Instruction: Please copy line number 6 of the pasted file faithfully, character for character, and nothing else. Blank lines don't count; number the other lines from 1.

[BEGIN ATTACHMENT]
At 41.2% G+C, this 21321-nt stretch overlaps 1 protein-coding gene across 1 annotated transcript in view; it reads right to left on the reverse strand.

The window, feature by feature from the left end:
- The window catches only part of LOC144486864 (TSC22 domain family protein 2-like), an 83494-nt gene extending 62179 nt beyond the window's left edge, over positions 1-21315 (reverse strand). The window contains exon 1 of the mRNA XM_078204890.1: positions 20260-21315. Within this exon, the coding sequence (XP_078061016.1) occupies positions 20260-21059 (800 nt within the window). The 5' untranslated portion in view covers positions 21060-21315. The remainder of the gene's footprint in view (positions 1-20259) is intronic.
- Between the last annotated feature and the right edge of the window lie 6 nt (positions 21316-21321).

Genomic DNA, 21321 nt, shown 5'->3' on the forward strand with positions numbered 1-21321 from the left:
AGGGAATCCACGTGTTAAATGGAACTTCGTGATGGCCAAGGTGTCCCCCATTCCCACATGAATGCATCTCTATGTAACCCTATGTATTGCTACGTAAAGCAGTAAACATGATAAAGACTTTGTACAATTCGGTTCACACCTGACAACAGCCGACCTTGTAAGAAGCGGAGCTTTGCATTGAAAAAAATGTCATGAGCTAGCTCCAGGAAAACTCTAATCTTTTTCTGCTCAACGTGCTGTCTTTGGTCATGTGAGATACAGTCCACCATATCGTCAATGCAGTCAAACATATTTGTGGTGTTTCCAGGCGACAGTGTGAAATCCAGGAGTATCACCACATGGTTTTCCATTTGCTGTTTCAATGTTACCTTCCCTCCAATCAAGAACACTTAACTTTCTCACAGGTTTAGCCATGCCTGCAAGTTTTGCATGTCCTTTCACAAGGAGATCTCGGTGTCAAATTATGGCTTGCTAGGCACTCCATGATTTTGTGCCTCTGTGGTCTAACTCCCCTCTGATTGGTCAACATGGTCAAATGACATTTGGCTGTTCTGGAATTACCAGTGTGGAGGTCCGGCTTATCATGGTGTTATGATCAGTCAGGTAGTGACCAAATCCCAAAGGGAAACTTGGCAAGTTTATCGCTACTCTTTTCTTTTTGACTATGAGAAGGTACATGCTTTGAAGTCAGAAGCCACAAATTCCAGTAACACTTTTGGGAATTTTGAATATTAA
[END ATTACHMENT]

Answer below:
AGGGAATCCACGTGTTAAATGGAACTTCGTGATGGCCAAGGTGTCCCCCATTCCCACATGAATGCATCTCTATGTAACCCTATGTATTGCTACGTAAAGCAGTAAACATGATAAAGACTTTGTACAATTCGGTTCACACCTGACAACAGCCGACCTTGTAAGAAGCGGAGCTTTGCATTGAAAAAAATGTCATGAGCTAGCTCCAGGAAAACTCTAATCTTTTTCTGCTCAACGTGCTGTCTTTGGTCATGTGAGATACAGTCCACCATATCGTCAATGCAGTCAAACATATTTGTGGTGTTTCCAGGCGACAGTGTGAAATCCAGGAGTATCACCACATGGTTTTCCATTTGCTGTTTCAATGTTACCTTCCCTCCAATCAAGAACACTTAACTTTCTCACAGGTTTAGCCATGCCTGCAAGTTTTGCATGTCCTTTCACAAGGAGATCTCGGTGTCAAATTATGGCTTGCTAGGCACTCCATGATTTTGTGCCTCTGTGGTCTAACTCCCCTCTGATTGGTCAACATGGTCAAATGACATTTGGCTGTTCTGGAATTACCAGTGTGGAGGTCCGGCTTATCATGGTGTTATGATCAGTCAGGTAGTGACCAAATCCCAAAGGGAAACTTGGCAAGTTTATCGCTACTCTTTTCTTTTTGACTATGAGAAGGTACATGCTTTGAAGTCAGAAGCCACAAATTCCAGTAACACTTTTGGGAATTTTGAATATTAA